Gateway is hoping that the abolishment of what it calls 15 "stupid" policies will bolster sagging customer satisfaction and revenue.
Ted Waitt banished the technical-support policies on his return as chief executive in late January. The San Diego company credits the changes as having spiked customer satisfaction, which hit a two-year low at the end of 2000.
A Gateway survey showed customer satisfaction up 9 percentage points in the first month the new policies were in place, according to the company.
Roger Kay, an IDC analyst, noted that Gateway must keep working on customer satisfaction because it is an increasingly important factor driving sales among repeat buyers in the United States.
"Brand loyalty is pretty poor in the PC industry in general," he said. "But within that, Gateway had been at the top of that pile of brand recognition, repeat buying and so on. They need to keep satisfaction high, so people won't buy someplace else."
Possibly topping the list of stupid policies that Gateway nixed was one related to its warranty. Until the change, Gateway would invalidate the warranty if customers installed any third-party software on their machines. Gateway also decided to do away with the policy of rewarding technical-support representatives based on how quickly they handled calls.
Ironically, some customer service people had trouble keeping calls short because of the amount of time needed to explain why installing software had invalidated customers' warranties, according to the company.
Gateway has internally been referring to the one-time policies as misguided or "stupid," said Mike Ritter, director of Gateway consumer product marketing.
Ritter acknowledged that the warranty policy probably outraged customers more than anything else. "That's where I heard the most feedback," he said. Since the changes, Ritter noted, "through customer e-mails I hear things like, 'I feel like I'm getting support again like you used to do.'"
ARS analyst Toni Duboise learned about the warranty policy when the company told analysts in late February that it had been abolished. Duboise "couldn't believe" that Gateway had the policy in the first place. "To see how bad things had become was quite shocking," she said.
But Duboise also asserts Gateway can turn around customer satisfaction--and quickly.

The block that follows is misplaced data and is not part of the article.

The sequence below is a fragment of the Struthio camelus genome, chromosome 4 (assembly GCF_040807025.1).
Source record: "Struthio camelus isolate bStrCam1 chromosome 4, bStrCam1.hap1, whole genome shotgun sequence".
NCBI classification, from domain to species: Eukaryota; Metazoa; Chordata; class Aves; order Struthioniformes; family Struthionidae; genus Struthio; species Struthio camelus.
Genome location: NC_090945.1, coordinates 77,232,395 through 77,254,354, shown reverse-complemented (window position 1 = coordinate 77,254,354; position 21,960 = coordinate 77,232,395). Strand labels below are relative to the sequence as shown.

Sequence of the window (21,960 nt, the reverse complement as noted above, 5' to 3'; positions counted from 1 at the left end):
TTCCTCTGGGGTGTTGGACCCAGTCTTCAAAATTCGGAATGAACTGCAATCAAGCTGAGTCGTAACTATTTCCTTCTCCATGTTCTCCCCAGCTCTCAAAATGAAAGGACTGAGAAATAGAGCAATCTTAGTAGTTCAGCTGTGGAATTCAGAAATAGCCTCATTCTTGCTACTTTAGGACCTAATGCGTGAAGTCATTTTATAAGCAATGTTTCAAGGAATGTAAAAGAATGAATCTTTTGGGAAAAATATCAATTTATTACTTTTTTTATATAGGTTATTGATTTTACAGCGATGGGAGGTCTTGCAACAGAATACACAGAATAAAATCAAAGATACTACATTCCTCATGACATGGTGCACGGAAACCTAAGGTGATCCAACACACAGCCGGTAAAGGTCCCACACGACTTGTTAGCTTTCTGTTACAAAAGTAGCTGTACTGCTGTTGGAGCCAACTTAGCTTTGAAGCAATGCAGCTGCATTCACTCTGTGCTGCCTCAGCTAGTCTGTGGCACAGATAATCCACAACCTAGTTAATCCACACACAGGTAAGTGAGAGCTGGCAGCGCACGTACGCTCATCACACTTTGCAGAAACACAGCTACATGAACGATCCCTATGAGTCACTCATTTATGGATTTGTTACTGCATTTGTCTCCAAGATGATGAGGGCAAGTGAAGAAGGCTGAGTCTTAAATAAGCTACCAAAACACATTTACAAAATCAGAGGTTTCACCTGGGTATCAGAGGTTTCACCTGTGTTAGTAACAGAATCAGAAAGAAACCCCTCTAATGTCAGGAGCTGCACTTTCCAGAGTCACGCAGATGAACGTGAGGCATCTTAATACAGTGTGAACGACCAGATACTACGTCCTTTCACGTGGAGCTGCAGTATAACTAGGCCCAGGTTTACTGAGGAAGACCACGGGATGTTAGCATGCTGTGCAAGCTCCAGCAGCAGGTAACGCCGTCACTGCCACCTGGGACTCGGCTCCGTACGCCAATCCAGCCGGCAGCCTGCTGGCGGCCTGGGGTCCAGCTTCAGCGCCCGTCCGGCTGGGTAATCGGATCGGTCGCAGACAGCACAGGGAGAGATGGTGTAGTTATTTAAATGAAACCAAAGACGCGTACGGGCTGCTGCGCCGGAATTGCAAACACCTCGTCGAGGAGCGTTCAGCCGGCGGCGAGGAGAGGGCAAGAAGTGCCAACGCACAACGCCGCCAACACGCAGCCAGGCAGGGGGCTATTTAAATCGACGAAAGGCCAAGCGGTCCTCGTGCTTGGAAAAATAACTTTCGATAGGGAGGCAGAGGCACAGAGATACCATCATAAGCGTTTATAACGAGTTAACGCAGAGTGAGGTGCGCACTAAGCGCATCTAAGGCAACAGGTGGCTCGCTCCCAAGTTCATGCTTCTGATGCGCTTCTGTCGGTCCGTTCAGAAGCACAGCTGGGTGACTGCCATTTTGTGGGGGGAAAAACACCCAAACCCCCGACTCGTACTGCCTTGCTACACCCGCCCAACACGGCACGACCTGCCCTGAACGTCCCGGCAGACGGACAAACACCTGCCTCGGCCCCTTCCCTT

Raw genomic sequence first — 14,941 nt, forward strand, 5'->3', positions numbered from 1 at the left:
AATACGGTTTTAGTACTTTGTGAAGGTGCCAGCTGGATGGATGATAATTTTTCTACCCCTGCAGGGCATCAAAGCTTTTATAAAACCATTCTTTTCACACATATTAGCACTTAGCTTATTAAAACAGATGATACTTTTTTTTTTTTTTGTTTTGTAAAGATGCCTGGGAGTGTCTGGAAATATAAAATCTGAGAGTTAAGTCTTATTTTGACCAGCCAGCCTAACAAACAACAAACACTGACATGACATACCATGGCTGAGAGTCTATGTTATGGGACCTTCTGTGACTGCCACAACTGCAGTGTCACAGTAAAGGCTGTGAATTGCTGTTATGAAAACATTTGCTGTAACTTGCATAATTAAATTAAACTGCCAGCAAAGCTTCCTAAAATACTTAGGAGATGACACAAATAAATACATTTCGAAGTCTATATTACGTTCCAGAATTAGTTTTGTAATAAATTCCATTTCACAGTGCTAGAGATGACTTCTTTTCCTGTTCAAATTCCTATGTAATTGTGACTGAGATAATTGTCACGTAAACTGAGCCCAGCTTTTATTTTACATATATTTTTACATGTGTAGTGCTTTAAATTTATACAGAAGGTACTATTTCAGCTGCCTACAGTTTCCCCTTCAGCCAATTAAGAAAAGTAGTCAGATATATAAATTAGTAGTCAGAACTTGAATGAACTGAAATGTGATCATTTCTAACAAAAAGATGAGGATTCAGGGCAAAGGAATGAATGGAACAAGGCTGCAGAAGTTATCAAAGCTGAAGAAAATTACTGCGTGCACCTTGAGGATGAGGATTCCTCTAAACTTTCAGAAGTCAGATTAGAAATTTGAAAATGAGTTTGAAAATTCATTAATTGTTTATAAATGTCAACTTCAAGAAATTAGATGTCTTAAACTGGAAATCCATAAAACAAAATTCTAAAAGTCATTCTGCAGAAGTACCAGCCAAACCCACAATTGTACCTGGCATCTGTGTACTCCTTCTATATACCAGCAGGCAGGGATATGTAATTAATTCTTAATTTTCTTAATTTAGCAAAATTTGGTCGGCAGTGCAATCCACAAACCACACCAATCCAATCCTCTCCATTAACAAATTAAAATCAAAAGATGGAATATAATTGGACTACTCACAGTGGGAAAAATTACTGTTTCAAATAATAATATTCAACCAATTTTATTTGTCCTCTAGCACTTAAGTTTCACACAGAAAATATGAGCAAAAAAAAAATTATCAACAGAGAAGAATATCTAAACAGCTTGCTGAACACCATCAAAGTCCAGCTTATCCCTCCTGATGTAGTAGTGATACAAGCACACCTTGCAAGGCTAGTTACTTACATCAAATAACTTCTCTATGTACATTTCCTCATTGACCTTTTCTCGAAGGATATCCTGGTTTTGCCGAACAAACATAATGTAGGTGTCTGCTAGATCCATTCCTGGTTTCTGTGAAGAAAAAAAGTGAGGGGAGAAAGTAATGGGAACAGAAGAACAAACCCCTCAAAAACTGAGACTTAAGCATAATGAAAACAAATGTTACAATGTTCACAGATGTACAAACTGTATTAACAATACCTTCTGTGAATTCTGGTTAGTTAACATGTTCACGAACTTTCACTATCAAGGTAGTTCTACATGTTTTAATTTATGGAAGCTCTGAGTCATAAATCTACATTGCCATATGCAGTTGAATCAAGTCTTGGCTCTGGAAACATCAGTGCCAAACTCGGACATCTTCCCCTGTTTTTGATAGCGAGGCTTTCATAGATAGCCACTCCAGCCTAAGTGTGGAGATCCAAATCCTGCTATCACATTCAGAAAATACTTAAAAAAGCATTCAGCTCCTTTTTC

"I have absolutely no doubt that (by)...abolishing those policies, Gateway's satisfaction levels will come back up," she said. "They're going back to what they know, and they're good at it."
Gateway, like most PC makers, randomly surveys customers 30 days after a purchase to gauge satisfaction. The company tabulates the results in what it calls the Gateway Index. The company bases satisfaction on three criteria: overall satisfaction with purchase, willingness to buy again and the likelihood of recommending Gateway to a friend.
The company saw a spike from 67 percent satisfaction on Feb. 1, to 76 percent satisfaction on March 1. Several years ago, it was in the mid-80 percent range.
Kay said the policy changes couldn't have come soon enough. "Maybe they're too late. Gateway is the friendly company with the cow spots and consumer warmth. Without policies that tend to reinforce that image, it just shatters," he said.
Besides dumping the policies, Gateway simplified its product line in the quest for improved customer satisfaction. The company also changed its parts-replacement policy in an effort to stem a growing problem of sending out bad hardware.
But months after all the changes were made, the company still faces tough challenges turning around a series of apparent missteps under former Chief Executive Jeffrey Weitzen.
Gateway last week posted its second straight quarterly loss--$6 million on revenue of $2.6 billion.
And though U.S. PC shipments declined 9.5 percent during the first quarter compared with the same period last year, Gateway lost even more ground, according to market researcher IDC. The company's PC shipments fell 11 percent year over year.
For the quarter, Gateway ranked No. 4 in the United States with 8.8 percent market share. Dell Computer led with 24.2 percent share, followed by Compaq Computer with 14.4 percent and Hewlett-Packard with 10.2 percent. IBM was No. 5 with 5.4 percent.
Corporate satisfaction drops
Technology Business Research analyst Brooks Gray said he doesn't doubt that Gateway's customer satisfaction has improved, but also noted he hasn't seen it yet in the corporate world. Technology Business Research tracks corporate satisfaction on a quarterly basis and has recorded growing dissatisfaction with Gateway.
"They've seen a continued decline of customer satisfaction with the primary negative aspect being hardware reliability," Gray said.
Gateway had ranked No. 3 in the third quarter. But by the first quarter, it was in fifth place. The PC maker's rating dropped from 82 in the fourth quarter, for example, to 79.2 in the first quarter. Technology Business Research measures satisfaction on a scale of 1 to 100.
Dell has led the survey consistently with a score of 84 to 85. Both Compaq and HP rated 82.5 in the first quarter. IBM scored 80.
Ritter acknowledges that making the policy changes was tough considering Gateway's current plight and the industrywide slowdown in PC sales. But it was well worth it, he said.
"It's great to see we're back to the focus on the customer and don't worry about shaving pennies here," he explained. "It's easy to worry about cutting tech support calls when you're in a tough economic situation like we're in right now. But keeping the customers' interests at heart says a lot about our culture here."
Kay asserts that Gateway had no other choice.
"If you have policies that are designed for more narrow-minded efficiency that have a tendency to impugn upon customer satisfaction, for a company like Gateway, it's the kiss of death," he said.